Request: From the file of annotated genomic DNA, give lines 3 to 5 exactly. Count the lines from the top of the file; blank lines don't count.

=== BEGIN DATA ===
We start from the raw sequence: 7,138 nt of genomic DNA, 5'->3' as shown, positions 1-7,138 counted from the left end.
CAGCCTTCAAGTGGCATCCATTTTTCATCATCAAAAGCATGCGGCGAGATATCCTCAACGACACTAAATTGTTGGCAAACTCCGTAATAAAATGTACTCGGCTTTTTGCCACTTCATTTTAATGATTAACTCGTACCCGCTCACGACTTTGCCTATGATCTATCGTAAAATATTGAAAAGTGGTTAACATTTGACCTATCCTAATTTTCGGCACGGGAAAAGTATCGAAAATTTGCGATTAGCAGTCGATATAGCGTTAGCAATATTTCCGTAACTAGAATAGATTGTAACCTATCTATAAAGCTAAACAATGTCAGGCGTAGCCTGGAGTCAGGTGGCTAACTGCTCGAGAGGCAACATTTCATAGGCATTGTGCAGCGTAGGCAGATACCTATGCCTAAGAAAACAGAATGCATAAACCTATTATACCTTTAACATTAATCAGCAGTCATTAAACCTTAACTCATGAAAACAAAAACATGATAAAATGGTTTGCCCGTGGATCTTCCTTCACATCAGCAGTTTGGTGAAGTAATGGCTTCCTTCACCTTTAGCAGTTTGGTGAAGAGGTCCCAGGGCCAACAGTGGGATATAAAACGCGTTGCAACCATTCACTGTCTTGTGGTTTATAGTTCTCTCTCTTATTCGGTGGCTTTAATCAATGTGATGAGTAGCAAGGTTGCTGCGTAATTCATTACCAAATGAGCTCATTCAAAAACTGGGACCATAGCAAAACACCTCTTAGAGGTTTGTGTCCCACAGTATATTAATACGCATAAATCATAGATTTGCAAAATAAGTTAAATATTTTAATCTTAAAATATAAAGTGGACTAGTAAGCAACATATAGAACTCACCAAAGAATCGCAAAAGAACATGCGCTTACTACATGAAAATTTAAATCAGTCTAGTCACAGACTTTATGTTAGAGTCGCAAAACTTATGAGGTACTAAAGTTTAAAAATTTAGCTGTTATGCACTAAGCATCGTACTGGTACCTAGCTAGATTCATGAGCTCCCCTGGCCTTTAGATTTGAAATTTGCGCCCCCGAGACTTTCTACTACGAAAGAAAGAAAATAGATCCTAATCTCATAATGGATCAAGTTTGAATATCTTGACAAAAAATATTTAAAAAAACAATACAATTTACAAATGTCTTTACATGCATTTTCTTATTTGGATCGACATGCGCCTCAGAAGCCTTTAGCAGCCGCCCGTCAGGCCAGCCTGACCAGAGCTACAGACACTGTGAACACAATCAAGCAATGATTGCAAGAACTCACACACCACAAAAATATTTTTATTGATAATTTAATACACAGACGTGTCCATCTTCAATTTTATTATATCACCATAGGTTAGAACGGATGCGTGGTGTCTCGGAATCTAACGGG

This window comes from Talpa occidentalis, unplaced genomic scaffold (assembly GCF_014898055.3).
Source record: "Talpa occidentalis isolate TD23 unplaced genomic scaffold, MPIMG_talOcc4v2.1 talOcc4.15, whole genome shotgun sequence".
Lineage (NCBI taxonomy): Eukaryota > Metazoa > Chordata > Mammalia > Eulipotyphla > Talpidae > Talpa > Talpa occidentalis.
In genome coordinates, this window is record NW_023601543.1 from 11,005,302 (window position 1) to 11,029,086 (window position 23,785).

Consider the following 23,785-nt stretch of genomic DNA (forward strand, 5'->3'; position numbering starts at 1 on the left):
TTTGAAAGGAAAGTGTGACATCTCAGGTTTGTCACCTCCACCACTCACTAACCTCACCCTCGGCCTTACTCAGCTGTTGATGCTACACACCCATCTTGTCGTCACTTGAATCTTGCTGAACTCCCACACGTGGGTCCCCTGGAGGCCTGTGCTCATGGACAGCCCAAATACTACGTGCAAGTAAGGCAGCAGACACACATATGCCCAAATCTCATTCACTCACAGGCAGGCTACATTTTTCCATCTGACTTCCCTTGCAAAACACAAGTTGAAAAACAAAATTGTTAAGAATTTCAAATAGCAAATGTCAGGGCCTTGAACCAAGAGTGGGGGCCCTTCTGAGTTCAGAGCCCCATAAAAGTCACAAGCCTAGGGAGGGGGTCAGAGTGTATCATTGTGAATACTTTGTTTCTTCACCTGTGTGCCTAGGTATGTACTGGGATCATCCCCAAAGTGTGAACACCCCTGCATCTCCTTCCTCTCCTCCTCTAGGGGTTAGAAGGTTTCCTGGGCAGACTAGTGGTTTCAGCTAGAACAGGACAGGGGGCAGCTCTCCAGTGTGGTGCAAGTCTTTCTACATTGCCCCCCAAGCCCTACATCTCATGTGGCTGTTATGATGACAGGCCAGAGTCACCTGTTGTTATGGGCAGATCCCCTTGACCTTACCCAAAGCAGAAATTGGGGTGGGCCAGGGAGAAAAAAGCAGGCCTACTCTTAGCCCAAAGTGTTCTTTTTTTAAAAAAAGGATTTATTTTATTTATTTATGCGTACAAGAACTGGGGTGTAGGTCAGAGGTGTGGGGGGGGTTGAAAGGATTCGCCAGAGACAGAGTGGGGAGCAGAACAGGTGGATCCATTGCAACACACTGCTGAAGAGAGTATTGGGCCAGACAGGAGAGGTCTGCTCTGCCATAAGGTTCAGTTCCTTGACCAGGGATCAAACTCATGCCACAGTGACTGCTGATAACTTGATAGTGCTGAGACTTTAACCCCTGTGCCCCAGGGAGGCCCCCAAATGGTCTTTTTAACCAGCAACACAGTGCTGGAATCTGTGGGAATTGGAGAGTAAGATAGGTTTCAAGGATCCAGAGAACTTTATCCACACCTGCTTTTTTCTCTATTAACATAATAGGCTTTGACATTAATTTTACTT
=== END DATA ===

This window comes from Talpa occidentalis, unplaced genomic scaffold (assembly GCF_014898055.3).
Source record: "Talpa occidentalis isolate TD23 unplaced genomic scaffold, MPIMG_talOcc4v2.1 talOcc4.15, whole genome shotgun sequence".
Lineage (NCBI taxonomy): Eukaryota > Metazoa > Chordata > Mammalia > Eulipotyphla > Talpidae > Talpa > Talpa occidentalis.